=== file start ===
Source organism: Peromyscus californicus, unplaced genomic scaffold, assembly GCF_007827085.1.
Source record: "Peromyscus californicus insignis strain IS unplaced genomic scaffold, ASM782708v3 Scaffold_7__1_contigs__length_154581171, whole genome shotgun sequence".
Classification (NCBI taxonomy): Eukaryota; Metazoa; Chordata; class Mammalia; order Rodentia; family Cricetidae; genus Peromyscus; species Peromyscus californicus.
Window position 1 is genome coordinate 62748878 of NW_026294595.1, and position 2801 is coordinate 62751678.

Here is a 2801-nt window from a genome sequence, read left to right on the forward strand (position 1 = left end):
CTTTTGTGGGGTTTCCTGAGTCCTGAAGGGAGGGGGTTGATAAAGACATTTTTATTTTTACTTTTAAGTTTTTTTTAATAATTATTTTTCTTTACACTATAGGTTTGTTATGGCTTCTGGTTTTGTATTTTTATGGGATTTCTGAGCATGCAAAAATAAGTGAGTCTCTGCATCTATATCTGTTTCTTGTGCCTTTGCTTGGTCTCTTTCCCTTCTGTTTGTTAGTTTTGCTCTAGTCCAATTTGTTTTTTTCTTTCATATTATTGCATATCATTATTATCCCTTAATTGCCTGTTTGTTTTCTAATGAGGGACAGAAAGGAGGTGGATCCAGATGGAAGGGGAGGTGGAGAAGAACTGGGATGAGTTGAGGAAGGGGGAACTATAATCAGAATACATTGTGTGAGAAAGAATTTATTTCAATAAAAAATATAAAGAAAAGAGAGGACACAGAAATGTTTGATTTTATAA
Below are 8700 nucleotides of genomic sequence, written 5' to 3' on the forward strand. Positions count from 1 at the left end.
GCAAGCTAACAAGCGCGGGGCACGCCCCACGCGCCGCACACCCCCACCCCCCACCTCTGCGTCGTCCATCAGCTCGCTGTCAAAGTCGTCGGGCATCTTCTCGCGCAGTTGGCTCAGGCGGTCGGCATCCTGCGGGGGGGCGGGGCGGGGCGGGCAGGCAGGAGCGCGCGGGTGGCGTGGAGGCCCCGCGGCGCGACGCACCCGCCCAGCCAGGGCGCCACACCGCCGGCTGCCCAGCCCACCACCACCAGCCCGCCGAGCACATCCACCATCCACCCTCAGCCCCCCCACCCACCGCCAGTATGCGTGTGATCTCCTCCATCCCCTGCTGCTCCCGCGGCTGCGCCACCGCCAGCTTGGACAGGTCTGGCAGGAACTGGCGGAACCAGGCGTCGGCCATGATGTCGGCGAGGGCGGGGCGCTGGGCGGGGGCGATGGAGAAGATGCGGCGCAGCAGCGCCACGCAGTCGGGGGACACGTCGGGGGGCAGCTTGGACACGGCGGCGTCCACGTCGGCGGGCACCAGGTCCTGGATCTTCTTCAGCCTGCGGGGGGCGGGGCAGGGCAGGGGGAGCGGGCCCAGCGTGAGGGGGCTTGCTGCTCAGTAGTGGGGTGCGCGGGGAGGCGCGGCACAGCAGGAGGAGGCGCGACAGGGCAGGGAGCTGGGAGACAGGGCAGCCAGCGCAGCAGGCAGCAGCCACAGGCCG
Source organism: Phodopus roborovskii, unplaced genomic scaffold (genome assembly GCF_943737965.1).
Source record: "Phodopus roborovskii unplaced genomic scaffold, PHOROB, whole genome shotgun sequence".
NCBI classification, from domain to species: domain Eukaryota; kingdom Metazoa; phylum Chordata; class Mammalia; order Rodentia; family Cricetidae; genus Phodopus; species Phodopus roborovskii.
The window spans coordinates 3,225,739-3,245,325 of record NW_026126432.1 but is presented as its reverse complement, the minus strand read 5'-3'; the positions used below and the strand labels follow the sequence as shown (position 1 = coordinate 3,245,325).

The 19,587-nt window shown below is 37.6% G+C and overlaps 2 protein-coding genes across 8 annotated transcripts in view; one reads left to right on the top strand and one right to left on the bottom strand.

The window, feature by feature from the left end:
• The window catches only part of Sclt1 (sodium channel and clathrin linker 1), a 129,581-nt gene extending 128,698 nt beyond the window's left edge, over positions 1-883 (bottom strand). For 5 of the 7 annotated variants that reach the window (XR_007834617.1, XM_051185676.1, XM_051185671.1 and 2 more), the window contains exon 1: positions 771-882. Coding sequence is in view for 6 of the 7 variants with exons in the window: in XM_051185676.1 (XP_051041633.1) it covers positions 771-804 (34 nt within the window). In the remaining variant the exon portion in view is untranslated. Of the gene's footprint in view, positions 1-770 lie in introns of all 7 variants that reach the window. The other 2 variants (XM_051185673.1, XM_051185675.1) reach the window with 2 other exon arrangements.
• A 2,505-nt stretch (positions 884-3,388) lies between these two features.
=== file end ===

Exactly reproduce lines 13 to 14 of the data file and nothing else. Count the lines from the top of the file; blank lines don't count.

The 19,587-nt window shown below is 37.6% G+C and overlaps 2 protein-coding genes across 8 annotated transcripts in view; one reads left to right on the top strand and one right to left on the bottom strand.

The window, feature by feature from the left end: